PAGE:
http://journals.plos.org/plosmedicine/article?id=10.1371/journal.pmed.1002089

PLOS

Related Hiv Articles:

The Lancet HIV: Severe anti-LGBT legislations associated with lower testing and awareness of HIV in African countries
This first systematic review to investigate HIV testing, treatment and viral suppression in men who have sex with men in Africa finds that among the most recent studies (conducted after 2011) only half of men have been tested for HIV in the past 12 months.
The Lancet HIV: Tenfold increase in number of adolescents on HIV treatment in South Africa since 2010, but many still untreated
A new study of more than 700,000 one to 19-year olds being treated for HIV infection suggests a ten-fold increase in the number of adolescents aged 15 to 19 receiving HIV treatment in South Africa, according to results published in The Lancet HIV journal.
Starting HIV treatment in ERs may be key to ending HIV spread worldwide
In a follow-up study conducted in South Africa, Johns Hopkins Medicine researchers say they have evidence that hospital emergency departments (EDs) worldwide may be key strategic settings for curbing the spread of HIV infections in hard-to-reach populations if the EDs jump-start treatment and case management as well as diagnosis of the disease.
NIH HIV experts prioritize research to achieve sustained ART-free HIV remission
Achieving sustained remission of HIV without life-long antiretroviral therapy (ART) is a top HIV research priority, according to a new commentary in JAMA by experts at the National Institute of Allergy and Infectious Diseases (NIAID), part of the National Institutes of Health.
First ever living donor HIV-to-HIV kidney transplant
For the first time, a person living with HIV has donated a kidney to a transplant recipient also living with HIV.
The Lancet HIV: PrEP implementation is associated with a rapid decline in new HIV infections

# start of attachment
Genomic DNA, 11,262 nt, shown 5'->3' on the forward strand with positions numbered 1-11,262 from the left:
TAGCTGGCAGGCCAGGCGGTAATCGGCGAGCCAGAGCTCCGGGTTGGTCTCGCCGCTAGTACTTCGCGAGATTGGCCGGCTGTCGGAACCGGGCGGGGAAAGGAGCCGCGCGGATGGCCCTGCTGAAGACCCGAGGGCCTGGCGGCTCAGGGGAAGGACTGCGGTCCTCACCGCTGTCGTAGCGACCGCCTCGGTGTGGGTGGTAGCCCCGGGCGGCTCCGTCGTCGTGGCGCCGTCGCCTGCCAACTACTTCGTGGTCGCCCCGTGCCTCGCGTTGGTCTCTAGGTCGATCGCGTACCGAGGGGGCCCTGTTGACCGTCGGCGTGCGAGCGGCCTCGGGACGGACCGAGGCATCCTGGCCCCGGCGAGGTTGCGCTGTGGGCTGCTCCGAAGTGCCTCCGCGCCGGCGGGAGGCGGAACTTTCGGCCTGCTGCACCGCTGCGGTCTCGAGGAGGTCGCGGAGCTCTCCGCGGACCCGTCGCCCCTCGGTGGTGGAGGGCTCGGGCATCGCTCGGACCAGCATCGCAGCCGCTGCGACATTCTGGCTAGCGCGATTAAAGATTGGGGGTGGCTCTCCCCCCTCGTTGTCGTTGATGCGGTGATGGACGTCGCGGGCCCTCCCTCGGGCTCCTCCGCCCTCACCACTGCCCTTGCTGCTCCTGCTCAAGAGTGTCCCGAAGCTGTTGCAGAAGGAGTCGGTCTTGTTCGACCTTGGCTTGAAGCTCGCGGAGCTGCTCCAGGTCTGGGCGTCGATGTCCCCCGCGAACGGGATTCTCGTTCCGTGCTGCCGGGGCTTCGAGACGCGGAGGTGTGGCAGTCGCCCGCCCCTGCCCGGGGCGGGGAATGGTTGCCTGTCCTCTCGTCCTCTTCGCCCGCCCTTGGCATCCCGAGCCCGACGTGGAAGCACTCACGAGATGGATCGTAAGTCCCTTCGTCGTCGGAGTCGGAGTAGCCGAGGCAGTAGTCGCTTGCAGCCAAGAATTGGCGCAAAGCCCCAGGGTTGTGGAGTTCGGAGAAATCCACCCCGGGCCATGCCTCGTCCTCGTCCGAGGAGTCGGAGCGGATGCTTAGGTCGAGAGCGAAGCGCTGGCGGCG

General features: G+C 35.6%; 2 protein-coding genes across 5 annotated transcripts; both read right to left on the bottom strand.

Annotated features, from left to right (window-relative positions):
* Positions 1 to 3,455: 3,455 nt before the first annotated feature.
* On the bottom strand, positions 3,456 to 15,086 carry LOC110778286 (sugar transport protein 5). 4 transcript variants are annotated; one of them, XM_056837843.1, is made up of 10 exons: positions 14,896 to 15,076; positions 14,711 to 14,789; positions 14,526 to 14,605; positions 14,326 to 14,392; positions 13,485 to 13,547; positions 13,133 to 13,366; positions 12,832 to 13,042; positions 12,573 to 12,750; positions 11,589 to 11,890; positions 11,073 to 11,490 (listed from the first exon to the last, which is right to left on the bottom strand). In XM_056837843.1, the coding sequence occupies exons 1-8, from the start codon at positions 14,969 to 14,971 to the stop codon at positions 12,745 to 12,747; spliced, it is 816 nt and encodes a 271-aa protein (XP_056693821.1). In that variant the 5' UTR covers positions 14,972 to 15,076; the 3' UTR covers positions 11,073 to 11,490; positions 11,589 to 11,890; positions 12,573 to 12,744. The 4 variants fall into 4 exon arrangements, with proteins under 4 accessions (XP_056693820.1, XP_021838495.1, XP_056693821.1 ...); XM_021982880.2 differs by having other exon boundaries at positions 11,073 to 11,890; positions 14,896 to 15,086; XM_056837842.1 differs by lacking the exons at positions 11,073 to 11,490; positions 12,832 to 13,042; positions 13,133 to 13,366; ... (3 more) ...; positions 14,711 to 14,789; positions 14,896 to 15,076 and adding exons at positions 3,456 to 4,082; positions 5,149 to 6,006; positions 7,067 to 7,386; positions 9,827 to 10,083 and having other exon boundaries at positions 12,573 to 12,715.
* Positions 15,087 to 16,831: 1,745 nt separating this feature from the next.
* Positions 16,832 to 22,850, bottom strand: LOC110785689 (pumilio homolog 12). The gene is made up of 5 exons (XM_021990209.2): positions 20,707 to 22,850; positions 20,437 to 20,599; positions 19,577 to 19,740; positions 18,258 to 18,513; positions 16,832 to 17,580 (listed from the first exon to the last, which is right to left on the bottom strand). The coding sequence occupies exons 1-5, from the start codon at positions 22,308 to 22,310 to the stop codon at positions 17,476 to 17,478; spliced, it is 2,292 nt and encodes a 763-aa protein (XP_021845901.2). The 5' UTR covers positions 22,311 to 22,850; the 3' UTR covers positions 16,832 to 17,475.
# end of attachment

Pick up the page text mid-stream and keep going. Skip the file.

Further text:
Study from Australia is the first to evaluate a population-level roll-out of pre-exposure prophylaxis (PrEP) in men who have sex with men.
Researchers date 'hibernating' HIV strains, advancing BC's leadership in HIV cure research
Researchers have developed a novel way for dating 'hibernating' HIV strains, in an advancement for HIV cure research.
HIV RNA expression inhibitors may restore immune function in HIV-infected individuals
Immune activation and inflammation persist in the majority of treated HIV-infected individuals and is associated with excess risk of mortality and morbidity.
HIV vaccine elicits antibodies in animals that neutralize dozens of HIV strains
An experimental vaccine regimen based on the structure of a vulnerable site on HIV elicited antibodies in mice, guinea pigs and monkeys that neutralize dozens of HIV strains from around the world.
State-of-the-art HIV drug could curb HIV transmission, improve survival in India
An HIV treatment regimen already widely used in North America and Europe would likely increase the life expectancy of people living with HIV in India by nearly three years and reduce the number of new HIV infections by 23 percent with minimal impact on the country's HIV/AIDS budget.
More Hiv News and Hiv Current Events

Top Science Podcasts

We have hand picked the top science podcasts of 2019.
Now Playing: TED Radio Hour

Risk
Why do we revere risk-takers, even when their actions terrify us? Why are some better at taking risks than others? This hour, TED speakers explore the alluring, dangerous, and calculated sides of risk. Guests include professional rock climber Alex Honnold, economist Mariana Mazzucato, psychology researcher Kashfia Rahman, structural engineer and bridge designer Ian Firth, and risk intelligence expert Dylan Evans.
Now Playing: Science for the People

#540 Specialize? Or Generalize?
Ever been called a "jack of all trades, master of none"? The world loves to elevate specialists, people who drill deep into a single topic. Those people are great. But there's a place for generalists too, argues David Epstein. Jacks of all trades are often more successful than specialists. And he's got science to back it up. We talk with Epstein about his latest book, "Range: Why Generalists Triumph in a Specialized World".
Now Playing: Radiolab

Dolly Parton's America: Neon Moss
Today on Radiolab, we're bringing you the fourth episode of Jad's special series, Dolly Parton's America. In this episode, Jad goes back up the mountain to visit Dolly's actual Tennessee mountain home, where she tells stories about her first trips out of the holler. Back on the mountaintop, standing under the rain by the Little Pigeon River, the trip triggers memories of Jad's first visit to his father's childhood home, and opens the gateway to dizzying stories of music and migration. Support Radiolab today at Radiolab.org/donate.